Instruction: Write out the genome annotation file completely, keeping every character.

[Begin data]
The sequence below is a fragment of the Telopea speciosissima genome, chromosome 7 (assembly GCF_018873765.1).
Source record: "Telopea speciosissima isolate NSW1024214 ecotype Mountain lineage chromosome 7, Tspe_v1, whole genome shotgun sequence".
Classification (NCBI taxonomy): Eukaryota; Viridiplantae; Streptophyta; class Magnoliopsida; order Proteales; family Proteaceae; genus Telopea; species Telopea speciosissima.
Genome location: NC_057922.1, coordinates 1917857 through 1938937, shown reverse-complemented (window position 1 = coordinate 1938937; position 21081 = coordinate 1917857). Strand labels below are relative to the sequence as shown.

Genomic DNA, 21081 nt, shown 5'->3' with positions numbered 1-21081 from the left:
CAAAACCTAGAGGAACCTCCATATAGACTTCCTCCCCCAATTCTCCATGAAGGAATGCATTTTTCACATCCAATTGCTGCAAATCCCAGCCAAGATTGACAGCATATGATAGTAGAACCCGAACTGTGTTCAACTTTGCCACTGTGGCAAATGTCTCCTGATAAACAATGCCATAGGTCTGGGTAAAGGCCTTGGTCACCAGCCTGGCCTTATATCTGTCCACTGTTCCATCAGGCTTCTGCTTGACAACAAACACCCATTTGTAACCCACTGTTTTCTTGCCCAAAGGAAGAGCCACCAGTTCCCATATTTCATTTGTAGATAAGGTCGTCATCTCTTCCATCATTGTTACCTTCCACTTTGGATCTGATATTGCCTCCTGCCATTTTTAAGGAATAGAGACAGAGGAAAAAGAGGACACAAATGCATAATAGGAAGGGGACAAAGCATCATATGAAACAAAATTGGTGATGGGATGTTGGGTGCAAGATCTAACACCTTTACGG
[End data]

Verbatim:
The sequence below is a fragment of the Telopea speciosissima genome, chromosome 7 (assembly GCF_018873765.1).
Source record: "Telopea speciosissima isolate NSW1024214 ecotype Mountain lineage chromosome 7, Tspe_v1, whole genome shotgun sequence".
Classification (NCBI taxonomy): Eukaryota; Viridiplantae; Streptophyta; class Magnoliopsida; order Proteales; family Proteaceae; genus Telopea; species Telopea speciosissima.
Genome location: NC_057922.1, coordinates 1917857 through 1938937, shown reverse-complemented (window position 1 = coordinate 1938937; position 21081 = coordinate 1917857). Strand labels below are relative to the sequence as shown.

Genomic DNA, 21081 nt, shown 5'->3' with positions numbered 1-21081 from the left:
CAAAACCTAGAGGAACCTCCATATAGACTTCCTCCCCCAATTCTCCATGAAGGAATGCATTTTTCACATCCAATTGCTGCAAATCCCAGCCAAGATTGACAGCATATGATAGTAGAACCCGAACTGTGTTCAACTTTGCCACTGTGGCAAATGTCTCCTGATAAACAATGCCATAGGTCTGGGTAAAGGCCTTGGTCACCAGCCTGGCCTTATATCTGTCCACTGTTCCATCAGGCTTCTGCTTGACAACAAACACCCATTTGTAACCCACTGTTTTCTTGCCCAAAGGAAGAGCCACCAGTTCCCATATTTCATTTGTAGATAAGGTCGTCATCTCTTCCATCATTGTTACCTTCCACTTTGGATCTGATATTGCCTCCTGCCATTTTTAAGGAATAGAGACAGAGGAAAAAGAGGACACAAATGCATAATAGGAAGGGGACAAAGCATCATATGAAACAAAATTGGTGATGGGATGTTGGGTGCAAGATCTAACACCTTTACGG